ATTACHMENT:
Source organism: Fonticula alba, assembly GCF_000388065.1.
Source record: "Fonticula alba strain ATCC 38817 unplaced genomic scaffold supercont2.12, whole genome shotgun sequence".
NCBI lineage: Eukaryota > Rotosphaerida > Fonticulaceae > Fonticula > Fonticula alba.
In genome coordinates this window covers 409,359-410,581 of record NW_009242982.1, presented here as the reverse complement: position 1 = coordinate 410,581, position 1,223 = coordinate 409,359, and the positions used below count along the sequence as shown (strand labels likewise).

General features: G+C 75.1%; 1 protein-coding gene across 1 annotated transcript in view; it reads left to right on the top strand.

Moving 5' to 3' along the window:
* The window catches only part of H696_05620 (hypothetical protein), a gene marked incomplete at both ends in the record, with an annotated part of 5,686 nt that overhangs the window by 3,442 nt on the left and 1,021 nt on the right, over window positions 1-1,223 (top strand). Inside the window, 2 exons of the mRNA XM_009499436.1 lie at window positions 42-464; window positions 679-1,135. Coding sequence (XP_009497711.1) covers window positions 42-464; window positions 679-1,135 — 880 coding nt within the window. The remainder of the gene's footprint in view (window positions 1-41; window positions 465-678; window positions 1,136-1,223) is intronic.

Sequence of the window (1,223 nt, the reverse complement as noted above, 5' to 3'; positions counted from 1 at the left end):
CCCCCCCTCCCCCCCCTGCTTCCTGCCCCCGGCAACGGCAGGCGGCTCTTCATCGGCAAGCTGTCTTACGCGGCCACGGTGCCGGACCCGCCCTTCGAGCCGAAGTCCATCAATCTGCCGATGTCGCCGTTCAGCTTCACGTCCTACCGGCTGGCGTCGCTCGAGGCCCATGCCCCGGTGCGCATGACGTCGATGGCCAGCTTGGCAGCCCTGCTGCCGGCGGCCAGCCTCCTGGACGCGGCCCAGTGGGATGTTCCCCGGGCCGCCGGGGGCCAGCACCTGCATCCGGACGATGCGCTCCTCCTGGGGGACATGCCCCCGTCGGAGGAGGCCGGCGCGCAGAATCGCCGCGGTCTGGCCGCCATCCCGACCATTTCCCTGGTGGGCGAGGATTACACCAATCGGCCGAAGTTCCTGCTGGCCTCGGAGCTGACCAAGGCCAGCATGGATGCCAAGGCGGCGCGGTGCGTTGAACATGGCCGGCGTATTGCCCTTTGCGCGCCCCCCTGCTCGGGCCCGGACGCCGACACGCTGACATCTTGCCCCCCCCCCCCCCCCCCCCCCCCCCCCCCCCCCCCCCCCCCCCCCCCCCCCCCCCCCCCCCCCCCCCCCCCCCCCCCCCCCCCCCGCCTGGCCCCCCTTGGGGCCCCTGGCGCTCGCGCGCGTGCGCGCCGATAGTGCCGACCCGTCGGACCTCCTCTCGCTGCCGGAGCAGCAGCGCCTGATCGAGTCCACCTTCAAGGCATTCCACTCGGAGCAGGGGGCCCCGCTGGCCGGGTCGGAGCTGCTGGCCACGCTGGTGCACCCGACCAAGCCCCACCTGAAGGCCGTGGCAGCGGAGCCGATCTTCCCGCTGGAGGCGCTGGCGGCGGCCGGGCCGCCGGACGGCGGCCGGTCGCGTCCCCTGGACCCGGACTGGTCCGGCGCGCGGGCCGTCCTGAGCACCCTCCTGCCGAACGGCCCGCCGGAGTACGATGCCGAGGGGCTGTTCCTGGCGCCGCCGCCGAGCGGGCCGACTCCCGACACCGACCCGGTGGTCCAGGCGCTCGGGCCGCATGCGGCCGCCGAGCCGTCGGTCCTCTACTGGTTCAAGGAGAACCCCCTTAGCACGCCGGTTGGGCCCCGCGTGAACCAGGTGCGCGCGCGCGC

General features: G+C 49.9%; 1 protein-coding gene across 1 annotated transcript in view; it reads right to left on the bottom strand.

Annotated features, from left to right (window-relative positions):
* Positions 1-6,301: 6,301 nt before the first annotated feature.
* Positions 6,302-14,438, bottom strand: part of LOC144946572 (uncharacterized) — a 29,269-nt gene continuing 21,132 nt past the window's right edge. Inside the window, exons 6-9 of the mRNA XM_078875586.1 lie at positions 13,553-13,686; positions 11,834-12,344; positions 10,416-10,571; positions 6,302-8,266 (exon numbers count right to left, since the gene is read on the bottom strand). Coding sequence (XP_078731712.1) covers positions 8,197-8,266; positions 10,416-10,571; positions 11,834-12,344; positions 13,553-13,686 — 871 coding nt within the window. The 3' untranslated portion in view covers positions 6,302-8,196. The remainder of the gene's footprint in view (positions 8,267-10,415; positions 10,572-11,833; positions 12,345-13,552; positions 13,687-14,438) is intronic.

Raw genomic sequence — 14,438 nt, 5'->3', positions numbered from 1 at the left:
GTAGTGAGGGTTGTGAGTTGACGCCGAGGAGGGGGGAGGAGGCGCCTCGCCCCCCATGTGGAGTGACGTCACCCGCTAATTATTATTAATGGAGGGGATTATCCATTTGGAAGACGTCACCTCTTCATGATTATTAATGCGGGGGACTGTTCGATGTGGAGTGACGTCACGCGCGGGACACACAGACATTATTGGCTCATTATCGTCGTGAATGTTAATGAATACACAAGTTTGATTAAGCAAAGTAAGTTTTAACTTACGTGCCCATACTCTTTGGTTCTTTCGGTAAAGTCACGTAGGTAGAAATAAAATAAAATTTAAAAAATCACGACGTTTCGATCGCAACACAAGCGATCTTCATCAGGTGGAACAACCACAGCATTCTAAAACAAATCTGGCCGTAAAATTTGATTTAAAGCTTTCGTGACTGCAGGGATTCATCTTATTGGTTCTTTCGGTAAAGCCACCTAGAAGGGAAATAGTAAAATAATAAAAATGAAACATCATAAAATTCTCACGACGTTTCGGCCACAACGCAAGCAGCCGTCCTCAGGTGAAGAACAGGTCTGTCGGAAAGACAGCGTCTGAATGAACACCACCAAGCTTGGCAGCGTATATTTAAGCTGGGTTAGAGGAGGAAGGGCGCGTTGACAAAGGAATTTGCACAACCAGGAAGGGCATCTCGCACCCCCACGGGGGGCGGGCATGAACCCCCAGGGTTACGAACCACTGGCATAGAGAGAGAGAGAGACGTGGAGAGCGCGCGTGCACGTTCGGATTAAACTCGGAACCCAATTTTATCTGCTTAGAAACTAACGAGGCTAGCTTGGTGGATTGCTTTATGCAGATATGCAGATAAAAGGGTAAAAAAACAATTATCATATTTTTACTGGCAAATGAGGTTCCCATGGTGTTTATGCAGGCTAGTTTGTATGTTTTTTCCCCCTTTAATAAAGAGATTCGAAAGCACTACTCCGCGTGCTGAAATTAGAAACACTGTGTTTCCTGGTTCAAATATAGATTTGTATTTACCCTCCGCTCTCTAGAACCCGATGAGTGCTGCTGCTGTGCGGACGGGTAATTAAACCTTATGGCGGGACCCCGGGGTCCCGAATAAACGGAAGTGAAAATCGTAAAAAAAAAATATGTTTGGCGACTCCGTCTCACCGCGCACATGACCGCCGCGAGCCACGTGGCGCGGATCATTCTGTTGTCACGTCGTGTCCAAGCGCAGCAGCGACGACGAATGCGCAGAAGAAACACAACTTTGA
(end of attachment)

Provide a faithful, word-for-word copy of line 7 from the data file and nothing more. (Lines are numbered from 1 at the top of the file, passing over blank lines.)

* The window catches only part of H696_05620 (hypothetical protein), a gene marked incomplete at both ends in the record, with an annotated part of 5,686 nt that overhangs the window by 3,442 nt on the left and 1,021 nt on the right, over window positions 1-1,223 (top strand). Inside the window, 2 exons of the mRNA XM_009499436.1 lie at window positions 42-464; window positions 679-1,135. Coding sequence (XP_009497711.1) covers window positions 42-464; window positions 679-1,135 — 880 coding nt within the window. The remainder of the gene's footprint in view (window positions 1-41; window positions 465-678; window positions 1,136-1,223) is intronic.